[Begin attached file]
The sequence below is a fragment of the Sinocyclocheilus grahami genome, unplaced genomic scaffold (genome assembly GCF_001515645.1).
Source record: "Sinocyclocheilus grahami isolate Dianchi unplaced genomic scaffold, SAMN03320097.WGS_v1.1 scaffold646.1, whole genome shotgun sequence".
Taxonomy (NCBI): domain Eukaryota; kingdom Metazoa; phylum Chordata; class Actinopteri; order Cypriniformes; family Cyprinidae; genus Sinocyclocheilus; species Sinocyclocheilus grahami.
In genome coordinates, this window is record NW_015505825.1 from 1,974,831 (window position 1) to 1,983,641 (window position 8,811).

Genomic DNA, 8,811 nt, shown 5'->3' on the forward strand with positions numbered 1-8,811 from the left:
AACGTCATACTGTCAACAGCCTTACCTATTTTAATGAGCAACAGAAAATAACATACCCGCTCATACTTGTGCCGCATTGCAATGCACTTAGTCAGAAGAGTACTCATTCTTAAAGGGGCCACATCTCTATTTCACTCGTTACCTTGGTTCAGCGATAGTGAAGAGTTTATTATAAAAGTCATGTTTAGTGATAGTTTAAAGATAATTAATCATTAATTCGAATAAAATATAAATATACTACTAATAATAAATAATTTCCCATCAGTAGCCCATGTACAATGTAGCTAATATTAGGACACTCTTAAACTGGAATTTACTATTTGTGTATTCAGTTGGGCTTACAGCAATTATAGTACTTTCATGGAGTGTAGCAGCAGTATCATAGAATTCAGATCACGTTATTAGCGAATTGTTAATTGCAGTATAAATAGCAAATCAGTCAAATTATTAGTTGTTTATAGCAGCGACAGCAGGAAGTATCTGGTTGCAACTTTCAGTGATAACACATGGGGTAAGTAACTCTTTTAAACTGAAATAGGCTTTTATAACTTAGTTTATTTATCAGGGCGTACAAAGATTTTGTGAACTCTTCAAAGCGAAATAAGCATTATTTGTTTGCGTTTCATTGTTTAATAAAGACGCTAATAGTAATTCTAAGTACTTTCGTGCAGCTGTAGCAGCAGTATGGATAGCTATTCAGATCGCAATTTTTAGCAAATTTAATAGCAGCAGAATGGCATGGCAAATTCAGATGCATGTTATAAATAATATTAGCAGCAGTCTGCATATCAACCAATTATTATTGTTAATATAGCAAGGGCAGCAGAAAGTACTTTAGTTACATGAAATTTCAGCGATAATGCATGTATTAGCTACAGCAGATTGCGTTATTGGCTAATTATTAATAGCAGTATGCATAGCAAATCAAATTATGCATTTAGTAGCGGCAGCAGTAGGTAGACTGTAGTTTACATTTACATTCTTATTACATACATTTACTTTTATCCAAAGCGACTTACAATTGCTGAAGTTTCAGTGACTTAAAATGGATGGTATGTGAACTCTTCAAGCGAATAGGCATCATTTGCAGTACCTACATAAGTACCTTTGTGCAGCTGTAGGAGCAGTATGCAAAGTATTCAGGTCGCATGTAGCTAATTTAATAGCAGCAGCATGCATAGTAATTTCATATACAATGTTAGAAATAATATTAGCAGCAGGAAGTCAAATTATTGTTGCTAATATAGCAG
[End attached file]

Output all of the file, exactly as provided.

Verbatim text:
The sequence below is a fragment of the Sinocyclocheilus grahami genome, unplaced genomic scaffold (genome assembly GCF_001515645.1).
Source record: "Sinocyclocheilus grahami isolate Dianchi unplaced genomic scaffold, SAMN03320097.WGS_v1.1 scaffold646.1, whole genome shotgun sequence".
Taxonomy (NCBI): domain Eukaryota; kingdom Metazoa; phylum Chordata; class Actinopteri; order Cypriniformes; family Cyprinidae; genus Sinocyclocheilus; species Sinocyclocheilus grahami.
In genome coordinates, this window is record NW_015505825.1 from 1,974,831 (window position 1) to 1,983,641 (window position 8,811).

Genomic DNA, 8,811 nt, shown 5'->3' on the forward strand with positions numbered 1-8,811 from the left:
AACGTCATACTGTCAACAGCCTTACCTATTTTAATGAGCAACAGAAAATAACATACCCGCTCATACTTGTGCCGCATTGCAATGCACTTAGTCAGAAGAGTACTCATTCTTAAAGGGGCCACATCTCTATTTCACTCGTTACCTTGGTTCAGCGATAGTGAAGAGTTTATTATAAAAGTCATGTTTAGTGATAGTTTAAAGATAATTAATCATTAATTCGAATAAAATATAAATATACTACTAATAATAAATAATTTCCCATCAGTAGCCCATGTACAATGTAGCTAATATTAGGACACTCTTAAACTGGAATTTACTATTTGTGTATTCAGTTGGGCTTACAGCAATTATAGTACTTTCATGGAGTGTAGCAGCAGTATCATAGAATTCAGATCACGTTATTAGCGAATTGTTAATTGCAGTATAAATAGCAAATCAGTCAAATTATTAGTTGTTTATAGCAGCGACAGCAGGAAGTATCTGGTTGCAACTTTCAGTGATAACACATGGGGTAAGTAACTCTTTTAAACTGAAATAGGCTTTTATAACTTAGTTTATTTATCAGGGCGTACAAAGATTTTGTGAACTCTTCAAAGCGAAATAAGCATTATTTGTTTGCGTTTCATTGTTTAATAAAGACGCTAATAGTAATTCTAAGTACTTTCGTGCAGCTGTAGCAGCAGTATGGATAGCTATTCAGATCGCAATTTTTAGCAAATTTAATAGCAGCAGAATGGCATGGCAAATTCAGATGCATGTTATAAATAATATTAGCAGCAGTCTGCATATCAACCAATTATTATTGTTAATATAGCAAGGGCAGCAGAAAGTACTTTAGTTACATGAAATTTCAGCGATAATGCATGTATTAGCTACAGCAGATTGCGTTATTGGCTAATTATTAATAGCAGTATGCATAGCAAATCAAATTATGCATTTAGTAGCGGCAGCAGTAGGTAGACTGTAGTTTACATTTACATTCTTATTACATACATTTACTTTTATCCAAAGCGACTTACAATTGCTGAAGTTTCAGTGACTTAAAATGGATGGTATGTGAACTCTTCAAGCGAATAGGCATCATTTGCAGTACCTACATAAGTACCTTTGTGCAGCTGTAGGAGCAGTATGCAAAGTATTCAGGTCGCATGTAGCTAATTTAATAGCAGCAGCATGCATAGTAATTTCATATACAATGTTAGAAATAATATTAGCAGCAGGAAGTCAAATTATTGTTGCTAATATAGCAG